MAR DEL PLATA, Argentina -- The Fourth Summit of the Americas attended by President Bush and 33 regional leaders ended here Saturday with a virtual partition of the Americas in two economic and political blocs: one made up of the United States and 28 other countries, and another made up of Brazil and four other countries.
Despite efforts from all sides to put a good face to it, the summit ended in disarray.
Judging from what I've seen in more than two decades of covering nearly every major regional summit, it was the first time participating countries couldn't even agree on a joint final news conference..
More importantly, it was the first time in the 11-year-old history of the Summit of the Americas that participating countries failed to agree on advancing the talks for a hemisphere-wide free trade area.
Since 1994, when the leaders of the Americas met in Miami to propose a Free Trade Area of the Americas, spanning from Alaska to Patagonia, the region's democracies vowed at every summit to speed up the creation of a hemispheric trade bloc. This time, they ended with a bipolar declaration stating that ''one group of countries'' wanted to go ahead with FTAA negotiations, and ''another group of countries'' didn't.
Barring a surprise turnaround at a meeting scheduled for an indefinite date next year, pending the result of worldwide trade negotiations within the World Trade Organization, we are heading to a formal partition of the hemisphere.
One bloc is made up of the United States, Canada, Mexico, Central America, Colombia, Chile, and several other countries, whose combined gross domestic product is an estimated $14.5 trillion. The other emerging bloc is made up of Brazil, Argentina, Venezuela, Paraguay and Uruguay, whose economies add up to about $2.2 trillion.
NOT DEAD YET
Granted, the split is not terminal: while Venezuela's self-described socialist President Hugo Chávez wants to ''bury FTAA for good,'' Argentina's foreign minister Rafael Bielsa noted that the remaining four countries believe that ''the conditions are not there'' for them to continue the FTAA negotiations. They would join them if the United States lifted its subsidies to U.S. farmers, which are hurting South American agricultural exports.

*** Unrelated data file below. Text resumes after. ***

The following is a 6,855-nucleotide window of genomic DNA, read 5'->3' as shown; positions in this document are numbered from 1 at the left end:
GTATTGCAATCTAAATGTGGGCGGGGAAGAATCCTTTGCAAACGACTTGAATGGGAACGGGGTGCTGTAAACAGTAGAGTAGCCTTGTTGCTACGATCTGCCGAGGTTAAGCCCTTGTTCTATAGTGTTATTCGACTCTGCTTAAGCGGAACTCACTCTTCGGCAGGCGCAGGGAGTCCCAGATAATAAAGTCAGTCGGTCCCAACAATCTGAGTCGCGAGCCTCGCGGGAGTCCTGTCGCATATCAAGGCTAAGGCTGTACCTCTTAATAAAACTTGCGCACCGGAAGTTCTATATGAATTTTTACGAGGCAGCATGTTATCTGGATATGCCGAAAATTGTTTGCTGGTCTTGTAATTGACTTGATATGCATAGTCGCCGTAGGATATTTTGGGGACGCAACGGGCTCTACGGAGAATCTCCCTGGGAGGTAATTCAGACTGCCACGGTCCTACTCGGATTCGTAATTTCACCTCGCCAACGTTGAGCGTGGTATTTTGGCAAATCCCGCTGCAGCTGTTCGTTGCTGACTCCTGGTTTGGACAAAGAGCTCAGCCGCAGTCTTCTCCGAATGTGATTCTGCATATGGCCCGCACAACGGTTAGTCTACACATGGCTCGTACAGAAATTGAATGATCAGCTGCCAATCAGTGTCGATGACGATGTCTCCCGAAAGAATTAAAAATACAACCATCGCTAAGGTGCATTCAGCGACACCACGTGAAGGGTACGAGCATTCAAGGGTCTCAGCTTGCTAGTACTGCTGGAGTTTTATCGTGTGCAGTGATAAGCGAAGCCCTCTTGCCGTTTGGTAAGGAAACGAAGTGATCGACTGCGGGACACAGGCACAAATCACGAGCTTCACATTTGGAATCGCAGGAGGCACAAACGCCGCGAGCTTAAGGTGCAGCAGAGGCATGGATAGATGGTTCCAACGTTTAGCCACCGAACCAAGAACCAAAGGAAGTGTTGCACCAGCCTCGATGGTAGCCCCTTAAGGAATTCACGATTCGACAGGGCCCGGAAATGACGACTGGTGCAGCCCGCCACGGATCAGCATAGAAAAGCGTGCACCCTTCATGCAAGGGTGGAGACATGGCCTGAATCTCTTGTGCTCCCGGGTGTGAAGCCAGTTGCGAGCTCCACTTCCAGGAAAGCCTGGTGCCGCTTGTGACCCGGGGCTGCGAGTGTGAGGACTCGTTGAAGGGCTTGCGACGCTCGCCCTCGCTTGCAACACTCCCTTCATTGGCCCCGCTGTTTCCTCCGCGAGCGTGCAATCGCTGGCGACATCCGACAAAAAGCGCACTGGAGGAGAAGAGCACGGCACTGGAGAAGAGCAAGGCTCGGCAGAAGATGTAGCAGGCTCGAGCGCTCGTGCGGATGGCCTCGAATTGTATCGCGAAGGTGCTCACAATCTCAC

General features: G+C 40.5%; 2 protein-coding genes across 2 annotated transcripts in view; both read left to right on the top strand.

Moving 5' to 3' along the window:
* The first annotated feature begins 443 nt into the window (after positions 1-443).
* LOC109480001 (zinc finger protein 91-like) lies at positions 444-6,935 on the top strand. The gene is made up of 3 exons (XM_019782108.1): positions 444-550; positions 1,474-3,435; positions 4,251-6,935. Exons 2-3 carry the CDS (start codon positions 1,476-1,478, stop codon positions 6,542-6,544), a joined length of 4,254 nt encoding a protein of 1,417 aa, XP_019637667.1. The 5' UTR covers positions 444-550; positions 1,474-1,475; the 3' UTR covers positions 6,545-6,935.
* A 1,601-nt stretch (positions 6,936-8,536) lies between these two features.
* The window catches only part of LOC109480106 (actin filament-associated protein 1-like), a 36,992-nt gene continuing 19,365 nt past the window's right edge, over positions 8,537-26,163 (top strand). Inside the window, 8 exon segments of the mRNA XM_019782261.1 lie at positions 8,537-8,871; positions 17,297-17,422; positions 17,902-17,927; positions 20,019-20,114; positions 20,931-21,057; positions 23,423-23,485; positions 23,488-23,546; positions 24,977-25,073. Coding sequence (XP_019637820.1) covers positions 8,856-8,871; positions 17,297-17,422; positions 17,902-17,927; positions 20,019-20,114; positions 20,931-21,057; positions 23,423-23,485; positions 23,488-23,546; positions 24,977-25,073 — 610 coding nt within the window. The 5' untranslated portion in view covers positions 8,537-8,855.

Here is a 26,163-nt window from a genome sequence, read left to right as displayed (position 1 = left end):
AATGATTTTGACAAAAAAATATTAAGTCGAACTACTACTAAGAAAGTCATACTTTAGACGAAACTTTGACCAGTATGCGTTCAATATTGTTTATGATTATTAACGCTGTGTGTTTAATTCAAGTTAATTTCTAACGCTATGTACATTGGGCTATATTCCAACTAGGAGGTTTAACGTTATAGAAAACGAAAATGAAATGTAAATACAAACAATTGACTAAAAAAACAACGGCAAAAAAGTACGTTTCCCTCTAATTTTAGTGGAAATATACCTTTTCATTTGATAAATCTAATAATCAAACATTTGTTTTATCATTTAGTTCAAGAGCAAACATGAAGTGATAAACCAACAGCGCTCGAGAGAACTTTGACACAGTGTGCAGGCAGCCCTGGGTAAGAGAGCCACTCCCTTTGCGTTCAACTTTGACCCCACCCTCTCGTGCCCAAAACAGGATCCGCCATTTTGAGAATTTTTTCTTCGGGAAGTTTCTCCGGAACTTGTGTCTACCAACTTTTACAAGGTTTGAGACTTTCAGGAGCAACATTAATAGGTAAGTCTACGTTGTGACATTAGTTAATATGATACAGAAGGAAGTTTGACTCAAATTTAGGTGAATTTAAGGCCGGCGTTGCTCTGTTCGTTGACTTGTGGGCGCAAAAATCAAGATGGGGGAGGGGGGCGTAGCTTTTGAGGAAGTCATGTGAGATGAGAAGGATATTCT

But, judging from my interviews with several presidents and foreign ministers after sneaking into the hotels where they were staying, there is a growing fatigue among the Group of 29, and an escalating desire by some of its smaller members to forget about the holdouts and go it alone, and start an ``FTAA of the willing.''
Venezuela's Chávez does not need an FTAA, because Venezuela is a one-product country that lives on its oil exports, and would not have much else to sell if it obtained preferential access to the other countries.
After Bush left Argentina he stopped in Brazil.
Most reports cast the fourth Summit of the Americas as a showdown between Mr. Bush and Venezuelan strongman Hugo Chávez. To read some of the accounts, you'd think the Chávez vision provided a serious alternative to the continuing expansion of free trade and global competition, and to the prosperity that has come with them. Give the Castro acolyte some credit for media savvy and sound bites -- which is what you have to fall back on when you lose on substance.
And lose Señor Chávez did, because the real action this weekend didn't take place at the summit in Argentina but a day later on the American President's visit to Brazil. Mr. Bush and Brazilian President Lula da Silva went a long way toward agreeing on a common strategy to reduce farm subsidies that just might salvage the Doha round of global trade-opening.
"Your president has criticized the agricultural subsidies that the developed world pays to its farmers -- trade-distorting subsidies that undercut honest farmers in the developing world," Mr. Bush said in a speech in Brasilia. "I agree with President Lula." As Brazil's ambassador to the U.S. told us, "The visit was very constructive, and that fact was really apparent in the Brazilian press."